Major issues of CHWs



Lack of Regularisation and position 

Ashavani Statement  to the Government

Contract Workers


In Conclusion



 The Accredited Social Health Activist (ASHAs) form the largest section of NHM. These are village women working for their own villages. ASHAs have not been included in any of the state plans for regularisation. This is because the Ashas are not recognized as workers but designated as volunteers. The following changes should be incorporated within the NHM and guidelines and funding should be released to the states by the Ministry of Health and Family Welfare:


           1. The recommendations of the 45TH SESSION OF THE INDIAN LABOUR CONFERENCE (NEW DELHI), May 2013 should be implemented. These are:

            1.1 Ashas should be seen as unorganized workers.

            Therefore, Ashas should be called as Community Health Workers, not as volunteers.

            1.2 The Ashas should be paid according to the Minimum Wages Act 1948

            Ashas are getting inadequate and delayed incentives. Therefore, there should be immediate implementation.

            1.3. The Central Government has legislated the Unorganized Workers Social Security Act 2008 wherein Central Government has been given the responsibility of providing the following social security cover to the unorganized workers: a) Life and Disability Insurance b) Health and Maternity Benefit c) Old Age Pension.

            These benefits should be implemented for Ashas.

        2. The recommendations of the MoHFW Report of The Task Force on Comprehensive Primary Health Care Rollout 2014 are:

            2.1 Recognize ASHAs as an institution that would be required in perpetuity.

            2.2 Clear job descriptions, career progression and long term HR strategies for ASHAs are essential.

            Therefore, the Asha Program should be designed in accordance with the recommendations. Further it should be incorporated as a National   Health Program.

        3. The Parliament Committee on Empowerment of women 2010-11 had recommended a clear definition of the responsibilities of Ashas, not overlapping the work of ANMs and Anganwadi workers.

        Therefore, a clear list of basic Asha responsibilities should be defined centrally and implemented by the states. displayed in all Primary Health Centres.

        In view of several research and evaluation reports, the Ashas are completing their Asha responsibilities during their wage earning hours. They face financial loss and pressure from their families and communities.

        Therefore, regarding Asha payments:

            4.1.  Ashas should receive a fixed monthly amount regularly for the centrally defined basic tasks.

            4.2. Ashas should be paid incentives for extra tasks.

            4.3. Ashas should not be given any unpaid tasks.

            4.4. Ashas should be reimbursed for all out of pocket expenses at the Primary Health Centres. Some of the major expenses are for mobile phones, travel and for photocopying the forms they are asked to get filled.

        5.There should be a representation of two Ashas in all Asha monitoring committees. There should also be representation of Ashas in any bodies set up for deliberations for regularisation in the Asha program.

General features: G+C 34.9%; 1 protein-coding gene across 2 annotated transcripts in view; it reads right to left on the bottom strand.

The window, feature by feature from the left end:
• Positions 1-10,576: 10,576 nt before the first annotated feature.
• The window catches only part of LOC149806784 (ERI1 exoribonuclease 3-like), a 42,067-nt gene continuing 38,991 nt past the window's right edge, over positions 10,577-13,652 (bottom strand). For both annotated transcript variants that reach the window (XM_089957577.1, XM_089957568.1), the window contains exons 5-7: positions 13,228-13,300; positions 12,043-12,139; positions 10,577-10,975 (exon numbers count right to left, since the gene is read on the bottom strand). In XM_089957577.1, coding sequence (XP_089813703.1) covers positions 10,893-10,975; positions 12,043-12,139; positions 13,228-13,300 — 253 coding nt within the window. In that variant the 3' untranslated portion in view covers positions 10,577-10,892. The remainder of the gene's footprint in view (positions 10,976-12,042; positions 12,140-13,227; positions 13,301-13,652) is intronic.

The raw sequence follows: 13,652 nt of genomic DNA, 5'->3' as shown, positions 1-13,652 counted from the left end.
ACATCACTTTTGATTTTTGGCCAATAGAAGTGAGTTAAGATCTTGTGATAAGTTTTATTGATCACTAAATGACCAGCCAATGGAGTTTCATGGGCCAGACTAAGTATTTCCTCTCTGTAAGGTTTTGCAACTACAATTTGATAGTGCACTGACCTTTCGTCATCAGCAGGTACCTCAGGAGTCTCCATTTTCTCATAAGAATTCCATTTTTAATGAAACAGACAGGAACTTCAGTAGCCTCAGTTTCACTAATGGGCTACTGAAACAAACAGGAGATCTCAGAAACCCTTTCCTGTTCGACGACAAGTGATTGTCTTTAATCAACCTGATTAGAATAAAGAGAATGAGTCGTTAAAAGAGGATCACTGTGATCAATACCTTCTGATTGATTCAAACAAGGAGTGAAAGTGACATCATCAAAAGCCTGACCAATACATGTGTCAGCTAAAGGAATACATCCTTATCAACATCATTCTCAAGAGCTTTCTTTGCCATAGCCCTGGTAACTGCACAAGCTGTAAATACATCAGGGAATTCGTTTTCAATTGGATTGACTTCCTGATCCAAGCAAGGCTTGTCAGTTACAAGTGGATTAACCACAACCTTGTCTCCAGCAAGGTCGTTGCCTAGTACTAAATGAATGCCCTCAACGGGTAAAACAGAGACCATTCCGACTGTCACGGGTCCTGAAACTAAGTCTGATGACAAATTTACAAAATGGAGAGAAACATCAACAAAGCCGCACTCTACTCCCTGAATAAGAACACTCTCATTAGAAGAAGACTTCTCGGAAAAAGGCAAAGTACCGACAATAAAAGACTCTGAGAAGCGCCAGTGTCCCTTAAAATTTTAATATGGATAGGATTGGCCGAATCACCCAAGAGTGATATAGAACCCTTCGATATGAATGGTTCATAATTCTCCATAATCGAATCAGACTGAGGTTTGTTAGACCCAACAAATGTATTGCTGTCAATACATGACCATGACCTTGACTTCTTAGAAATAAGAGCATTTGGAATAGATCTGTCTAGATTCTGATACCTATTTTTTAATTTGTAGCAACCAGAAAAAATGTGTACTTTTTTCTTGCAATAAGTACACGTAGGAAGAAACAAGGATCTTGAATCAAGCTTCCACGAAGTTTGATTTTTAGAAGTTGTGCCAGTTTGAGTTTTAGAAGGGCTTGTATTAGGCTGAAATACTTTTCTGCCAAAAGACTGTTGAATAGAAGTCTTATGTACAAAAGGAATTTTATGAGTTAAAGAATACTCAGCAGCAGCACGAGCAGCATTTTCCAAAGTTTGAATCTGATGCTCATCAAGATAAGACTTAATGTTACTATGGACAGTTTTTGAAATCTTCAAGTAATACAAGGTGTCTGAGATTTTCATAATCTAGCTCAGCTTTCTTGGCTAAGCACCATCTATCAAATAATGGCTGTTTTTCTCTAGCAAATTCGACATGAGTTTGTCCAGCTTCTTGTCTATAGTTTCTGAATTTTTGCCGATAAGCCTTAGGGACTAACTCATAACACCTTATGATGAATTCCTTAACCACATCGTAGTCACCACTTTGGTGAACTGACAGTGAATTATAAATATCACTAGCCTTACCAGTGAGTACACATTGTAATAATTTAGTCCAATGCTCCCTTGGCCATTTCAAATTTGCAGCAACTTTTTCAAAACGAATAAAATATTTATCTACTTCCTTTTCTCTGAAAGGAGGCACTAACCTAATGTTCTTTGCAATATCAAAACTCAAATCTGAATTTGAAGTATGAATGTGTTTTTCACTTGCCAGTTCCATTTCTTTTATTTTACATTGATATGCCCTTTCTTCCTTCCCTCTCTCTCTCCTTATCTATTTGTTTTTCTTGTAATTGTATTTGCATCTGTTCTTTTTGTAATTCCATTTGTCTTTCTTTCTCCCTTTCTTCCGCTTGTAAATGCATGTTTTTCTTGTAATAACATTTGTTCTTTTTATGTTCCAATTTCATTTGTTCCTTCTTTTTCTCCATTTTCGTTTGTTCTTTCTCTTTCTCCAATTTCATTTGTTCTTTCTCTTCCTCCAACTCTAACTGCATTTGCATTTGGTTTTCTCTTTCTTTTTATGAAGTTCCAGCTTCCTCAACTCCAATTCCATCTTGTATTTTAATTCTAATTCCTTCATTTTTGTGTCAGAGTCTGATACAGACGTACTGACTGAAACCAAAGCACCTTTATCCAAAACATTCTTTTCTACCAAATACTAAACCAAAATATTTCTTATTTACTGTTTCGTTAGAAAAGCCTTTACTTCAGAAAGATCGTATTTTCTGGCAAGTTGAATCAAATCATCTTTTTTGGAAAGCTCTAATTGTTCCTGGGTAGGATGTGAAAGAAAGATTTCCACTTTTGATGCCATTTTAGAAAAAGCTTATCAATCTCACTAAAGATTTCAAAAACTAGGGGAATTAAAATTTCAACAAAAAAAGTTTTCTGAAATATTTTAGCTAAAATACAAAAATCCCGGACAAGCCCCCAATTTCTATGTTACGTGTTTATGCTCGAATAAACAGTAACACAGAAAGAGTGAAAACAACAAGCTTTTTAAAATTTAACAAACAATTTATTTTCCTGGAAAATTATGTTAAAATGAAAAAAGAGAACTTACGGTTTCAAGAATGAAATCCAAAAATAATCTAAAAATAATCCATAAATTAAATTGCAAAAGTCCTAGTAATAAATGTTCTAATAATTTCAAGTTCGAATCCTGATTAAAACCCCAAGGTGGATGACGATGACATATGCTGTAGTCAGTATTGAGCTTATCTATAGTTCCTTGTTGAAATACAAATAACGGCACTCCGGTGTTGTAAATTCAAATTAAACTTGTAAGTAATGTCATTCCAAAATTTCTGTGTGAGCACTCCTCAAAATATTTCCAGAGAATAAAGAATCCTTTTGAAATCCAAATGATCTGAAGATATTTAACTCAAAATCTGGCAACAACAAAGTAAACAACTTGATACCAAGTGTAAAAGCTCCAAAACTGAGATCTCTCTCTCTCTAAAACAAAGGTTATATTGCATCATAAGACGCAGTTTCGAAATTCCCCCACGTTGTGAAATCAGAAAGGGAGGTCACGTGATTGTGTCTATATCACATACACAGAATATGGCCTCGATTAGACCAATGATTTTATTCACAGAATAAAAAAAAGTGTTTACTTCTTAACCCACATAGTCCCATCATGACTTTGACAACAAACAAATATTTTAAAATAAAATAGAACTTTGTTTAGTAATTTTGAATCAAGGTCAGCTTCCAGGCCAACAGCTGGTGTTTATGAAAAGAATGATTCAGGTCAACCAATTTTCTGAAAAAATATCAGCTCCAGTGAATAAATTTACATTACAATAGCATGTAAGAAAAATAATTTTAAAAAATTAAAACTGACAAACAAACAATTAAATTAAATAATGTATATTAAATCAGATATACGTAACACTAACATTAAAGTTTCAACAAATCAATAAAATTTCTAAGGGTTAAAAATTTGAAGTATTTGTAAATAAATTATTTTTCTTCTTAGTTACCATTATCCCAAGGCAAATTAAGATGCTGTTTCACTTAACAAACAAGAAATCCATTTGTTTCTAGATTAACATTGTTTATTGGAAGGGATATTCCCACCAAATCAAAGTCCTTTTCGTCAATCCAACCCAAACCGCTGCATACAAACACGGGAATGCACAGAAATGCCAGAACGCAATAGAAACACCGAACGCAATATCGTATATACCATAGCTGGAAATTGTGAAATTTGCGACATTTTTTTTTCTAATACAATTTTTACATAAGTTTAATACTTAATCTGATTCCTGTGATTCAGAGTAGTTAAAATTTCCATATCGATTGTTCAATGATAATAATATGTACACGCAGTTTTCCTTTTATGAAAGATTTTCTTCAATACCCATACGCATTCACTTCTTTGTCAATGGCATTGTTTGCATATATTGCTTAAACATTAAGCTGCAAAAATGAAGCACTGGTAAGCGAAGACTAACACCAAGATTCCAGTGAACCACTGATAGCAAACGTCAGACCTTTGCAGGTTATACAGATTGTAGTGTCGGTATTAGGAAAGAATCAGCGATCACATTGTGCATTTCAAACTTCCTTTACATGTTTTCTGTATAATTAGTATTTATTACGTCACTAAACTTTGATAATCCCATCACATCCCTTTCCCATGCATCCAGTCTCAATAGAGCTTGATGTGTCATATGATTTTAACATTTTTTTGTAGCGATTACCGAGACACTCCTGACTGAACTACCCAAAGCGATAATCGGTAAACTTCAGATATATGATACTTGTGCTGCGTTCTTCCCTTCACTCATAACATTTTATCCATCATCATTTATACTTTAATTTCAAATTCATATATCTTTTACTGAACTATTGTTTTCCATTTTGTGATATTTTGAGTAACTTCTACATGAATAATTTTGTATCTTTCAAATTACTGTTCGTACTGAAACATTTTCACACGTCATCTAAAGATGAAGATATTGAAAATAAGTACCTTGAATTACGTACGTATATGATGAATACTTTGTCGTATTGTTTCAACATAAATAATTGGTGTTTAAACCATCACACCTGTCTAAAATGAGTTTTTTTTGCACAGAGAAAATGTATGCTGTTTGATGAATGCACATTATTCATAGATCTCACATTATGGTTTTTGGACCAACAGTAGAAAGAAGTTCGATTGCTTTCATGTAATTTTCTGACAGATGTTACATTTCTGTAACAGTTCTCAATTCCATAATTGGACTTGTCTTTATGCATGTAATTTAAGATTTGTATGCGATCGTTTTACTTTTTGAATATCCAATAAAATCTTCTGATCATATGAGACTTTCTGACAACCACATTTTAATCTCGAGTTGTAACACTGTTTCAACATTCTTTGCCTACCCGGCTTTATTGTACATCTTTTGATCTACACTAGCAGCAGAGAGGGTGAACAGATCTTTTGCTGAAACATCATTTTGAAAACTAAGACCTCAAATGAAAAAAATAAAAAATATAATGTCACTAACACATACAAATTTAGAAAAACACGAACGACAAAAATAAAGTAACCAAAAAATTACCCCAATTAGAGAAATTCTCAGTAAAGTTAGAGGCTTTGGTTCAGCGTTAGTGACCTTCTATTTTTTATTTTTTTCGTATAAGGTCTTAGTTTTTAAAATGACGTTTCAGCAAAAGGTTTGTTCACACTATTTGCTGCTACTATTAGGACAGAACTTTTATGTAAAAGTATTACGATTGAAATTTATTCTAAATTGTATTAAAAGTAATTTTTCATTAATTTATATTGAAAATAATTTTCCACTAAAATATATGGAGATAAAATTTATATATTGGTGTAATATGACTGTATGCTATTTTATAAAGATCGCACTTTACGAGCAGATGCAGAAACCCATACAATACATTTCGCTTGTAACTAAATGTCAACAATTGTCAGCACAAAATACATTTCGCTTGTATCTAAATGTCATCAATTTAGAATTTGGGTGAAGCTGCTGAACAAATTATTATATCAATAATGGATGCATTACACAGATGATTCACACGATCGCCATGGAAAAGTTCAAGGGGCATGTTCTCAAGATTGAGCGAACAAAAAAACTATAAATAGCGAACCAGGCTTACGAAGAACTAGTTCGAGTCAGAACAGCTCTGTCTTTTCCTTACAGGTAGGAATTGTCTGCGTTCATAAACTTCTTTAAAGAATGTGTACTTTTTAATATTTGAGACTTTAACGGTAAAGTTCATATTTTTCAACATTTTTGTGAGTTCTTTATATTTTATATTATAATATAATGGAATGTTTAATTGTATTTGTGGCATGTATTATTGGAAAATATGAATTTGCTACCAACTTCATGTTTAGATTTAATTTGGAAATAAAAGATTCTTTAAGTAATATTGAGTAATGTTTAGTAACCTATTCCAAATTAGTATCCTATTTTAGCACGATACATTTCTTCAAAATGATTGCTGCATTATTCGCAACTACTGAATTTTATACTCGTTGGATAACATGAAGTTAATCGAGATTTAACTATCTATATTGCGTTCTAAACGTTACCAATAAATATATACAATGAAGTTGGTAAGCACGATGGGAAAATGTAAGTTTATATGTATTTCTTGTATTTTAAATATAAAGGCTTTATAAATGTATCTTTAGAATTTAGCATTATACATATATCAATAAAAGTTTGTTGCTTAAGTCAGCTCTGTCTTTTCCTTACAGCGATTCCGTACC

From: Dr. Kavita Bhatia, Independent researcher, Owner and manager ASHAVANI (The voices of women health workers in India) An independent e-resource and advocacy e-centre


    Notes: 1. With acknowledgements for the valuable inputs of Ashas, Asha associations, NHM workers and NHM workers’ associations. 



On the 17th of January 2018, the National Health Mission workers went on a national strike. According to the Central Trade Unions, more than one crore scheme workers are working under various central and state government schemes including around 27 lakh Anganwadi, Mini Anganwadi Workers and Helpers under the ICDS Scheme, nearly 28 lakhs Mid-Day Meal Workers under the MDM Scheme and around ten lakh ASHA Workers under the NHM, lakhs are working under SSA, NRLM, NCLP, Small Savings Schemes etc. 

These schemes deliver basic services of health, nutrition education, and small savings mobilisation etc. These workers are not recognised as workers but as volunteers. They are not paid minimum wages nor do they have any social security benefits but an ‘honorarium’ or ‘incentive’ they are paid a pittance as low as Rs.1000 per month for ten months a year in the case of mid-day meal workers. 

The 45th Indian Labour Conference recommended that these workers must be recognised as workers. Various trade union federations of scheme workers have been conducting struggles raising these demands independently and jointly.

The following demands were made:


    1. Implement the recommendations of the 45th ILC on scheme workers: recognition as workers, minimum wages not less than Rs.18, 000 per month and social security including monthly pension not less than Rs.3000 to all scheme workers. Give coverage of EPF and ESI to scheme workers.

    2. Adequate financial allocation in the Union Budget 2018-19 for the Centrally sponsored schemes including ICDS, MDMS, NHM, SSA, NCLP etc. to ensure increase in wages for the workers to the level of minimum wages and universalization of the schemes with adequate infrastructure and quality services.

    3. No privatisation of the schemes in any form and no subversion by way of cash transfer or exclusion of beneficiaries.

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